To put icing on the cake, pinheads worrying about the Moslim brotherhood today would/will point to any future bad outcome as justification for their position today. Ever thus, I reckon.


kathy said...

I agree Dan. The seeds of a more radical, underground revolt are in a failure. The is a potential problem for the US if we are viewed as complicate in said failure. It won't take much more than a coordinated attack on pipeling infrastructure to cause huge headaches on our soil.

Anonymous said...

I worry about the long term stability of the region. France threw off its despots and took 80 years to stabilize. The mid east is paved end to end with competing factions. It may take a long time to work things out. While the cooperation of Christians and Muslims is very encouraging.

If Iraq can hang together, and there is a non-violent change to a democratic government in Egypt, the model for the rest of the region may be cast. Japan and Korea were the model for East Asia, and the success in the region has been phenomenal. We can only hope.


Coal Guy

Donal Lang said...

I think you're right Greg. The US doesn't really care what happens to Egypt except for the relationship with Israel, and I think that is only really because Israel has been useful in the wider political scene of diverting anger in the Middle East.

When Egypt falls, probably followed by several others, the whole picture has changed. Suddenly Israel could be more of a liability than an advantage, especially if in, say, 3 or 5 years time an Islamic Middle East drags the US into an unwinnable war there.

Ultimately the US's only interest in the region is oil supply, and Saudi is the keystone of that, both geologically and politically. I can see that a rapid, managed change in regime in Saudi would be top of the agenda before the 'Wind of Change' blows everyone away.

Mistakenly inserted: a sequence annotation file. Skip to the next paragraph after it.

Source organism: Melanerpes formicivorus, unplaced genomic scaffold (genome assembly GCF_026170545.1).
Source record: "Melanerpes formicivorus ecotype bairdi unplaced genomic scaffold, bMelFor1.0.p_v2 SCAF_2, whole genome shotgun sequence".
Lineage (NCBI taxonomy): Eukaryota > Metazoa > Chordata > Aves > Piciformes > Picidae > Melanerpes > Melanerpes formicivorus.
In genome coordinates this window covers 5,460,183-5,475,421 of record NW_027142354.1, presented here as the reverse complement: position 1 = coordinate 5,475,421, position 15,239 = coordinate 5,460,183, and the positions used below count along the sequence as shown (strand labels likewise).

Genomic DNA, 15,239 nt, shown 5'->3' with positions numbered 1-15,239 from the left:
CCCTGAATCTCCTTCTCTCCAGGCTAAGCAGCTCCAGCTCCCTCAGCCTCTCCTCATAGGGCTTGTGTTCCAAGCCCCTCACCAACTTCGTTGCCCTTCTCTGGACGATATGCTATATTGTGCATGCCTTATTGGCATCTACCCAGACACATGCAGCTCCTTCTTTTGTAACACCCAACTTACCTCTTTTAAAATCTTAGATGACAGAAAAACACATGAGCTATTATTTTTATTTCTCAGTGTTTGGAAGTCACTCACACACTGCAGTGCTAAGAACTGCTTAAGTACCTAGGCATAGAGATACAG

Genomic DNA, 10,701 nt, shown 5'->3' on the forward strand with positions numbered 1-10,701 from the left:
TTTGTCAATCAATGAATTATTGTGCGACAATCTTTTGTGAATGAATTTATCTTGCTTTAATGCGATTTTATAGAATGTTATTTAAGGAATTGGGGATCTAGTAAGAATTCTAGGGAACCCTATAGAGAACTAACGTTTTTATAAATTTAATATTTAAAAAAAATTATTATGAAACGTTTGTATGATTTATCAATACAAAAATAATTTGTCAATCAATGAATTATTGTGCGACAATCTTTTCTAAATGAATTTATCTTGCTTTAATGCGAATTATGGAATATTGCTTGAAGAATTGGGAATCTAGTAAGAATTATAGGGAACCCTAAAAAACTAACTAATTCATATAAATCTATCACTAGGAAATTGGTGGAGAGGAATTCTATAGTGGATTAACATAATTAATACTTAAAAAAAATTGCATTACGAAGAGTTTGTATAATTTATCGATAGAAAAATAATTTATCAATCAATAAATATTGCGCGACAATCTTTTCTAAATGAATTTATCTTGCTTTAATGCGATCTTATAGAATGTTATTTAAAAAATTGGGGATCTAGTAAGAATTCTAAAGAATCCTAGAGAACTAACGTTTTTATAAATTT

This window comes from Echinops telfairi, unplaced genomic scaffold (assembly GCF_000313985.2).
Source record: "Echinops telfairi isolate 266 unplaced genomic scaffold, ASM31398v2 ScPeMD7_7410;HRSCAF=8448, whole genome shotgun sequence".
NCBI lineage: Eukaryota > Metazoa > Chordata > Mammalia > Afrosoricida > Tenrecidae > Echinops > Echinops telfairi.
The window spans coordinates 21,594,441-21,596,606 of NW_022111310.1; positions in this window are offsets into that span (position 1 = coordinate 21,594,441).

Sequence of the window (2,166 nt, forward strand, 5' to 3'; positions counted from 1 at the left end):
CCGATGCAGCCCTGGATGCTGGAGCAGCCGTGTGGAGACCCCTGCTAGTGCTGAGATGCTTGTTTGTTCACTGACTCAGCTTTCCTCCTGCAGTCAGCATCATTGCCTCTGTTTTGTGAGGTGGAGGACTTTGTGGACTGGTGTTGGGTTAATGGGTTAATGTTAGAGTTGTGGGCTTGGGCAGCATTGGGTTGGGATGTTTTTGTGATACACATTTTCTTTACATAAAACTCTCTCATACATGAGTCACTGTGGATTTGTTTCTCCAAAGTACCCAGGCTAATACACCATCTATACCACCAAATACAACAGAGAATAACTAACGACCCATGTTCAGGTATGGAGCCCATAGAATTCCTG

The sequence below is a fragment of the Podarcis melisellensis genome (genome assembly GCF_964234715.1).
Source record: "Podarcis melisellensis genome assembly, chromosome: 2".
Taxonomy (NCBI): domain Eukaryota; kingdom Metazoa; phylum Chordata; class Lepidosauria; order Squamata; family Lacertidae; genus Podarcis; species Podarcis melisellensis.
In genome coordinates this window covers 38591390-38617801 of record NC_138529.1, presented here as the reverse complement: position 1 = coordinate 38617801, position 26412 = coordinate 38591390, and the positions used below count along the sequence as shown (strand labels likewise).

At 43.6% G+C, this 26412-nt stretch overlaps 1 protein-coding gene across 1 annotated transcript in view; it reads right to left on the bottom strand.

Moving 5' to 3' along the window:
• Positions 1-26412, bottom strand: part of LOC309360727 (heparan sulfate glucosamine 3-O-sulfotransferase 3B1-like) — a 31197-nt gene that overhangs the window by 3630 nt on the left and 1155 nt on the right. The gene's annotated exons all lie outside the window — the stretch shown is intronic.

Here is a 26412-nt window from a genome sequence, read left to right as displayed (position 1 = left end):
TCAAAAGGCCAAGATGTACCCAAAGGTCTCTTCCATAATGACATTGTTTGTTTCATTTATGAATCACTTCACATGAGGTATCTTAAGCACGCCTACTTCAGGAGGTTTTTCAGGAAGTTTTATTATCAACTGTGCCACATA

Hopefully they'll do a better job than Iran and Iraq!

PioneerPreppy said...

I just don't know.

Greater political and/or economic opportunities. Hmmmmm

Now it has been 25 years since I was in the Middle East but if I could post pictures I would show you what has me worried.

In the middle 80's during a brief trip to Egypt I would say 80% of the women dressed and looked "western" from what I have seen and read lately you cannot find an uncovered female in Egypt today for the most part. I understand the same is true in other regions. Lebanon for one.

Fundamental Islam has been growing throughout the Middle East making at least me personally wonder if this isn't religion based after all.

Anonymous said...


I think dispensationalism has more to do with our support of Israel than any shrewd policy. One would have to spend some time in the bible belt to truly understand how pervasive and powerful it is because it tends to be rather subtle. However, dispensationalists control the old south and through it the GOP as well as the Blue Dog Democrats. There is a very real line what will not be crossed and the U.S. will support Israel come what may, because they believe they will suffer eternal damnation if they don’t.

See also.


Anonymous said...

Is it just me or does anyone else have a problem with our Envoy to Egypt being on Mubarak’s payroll. You just couldn’t make this sh@%, up!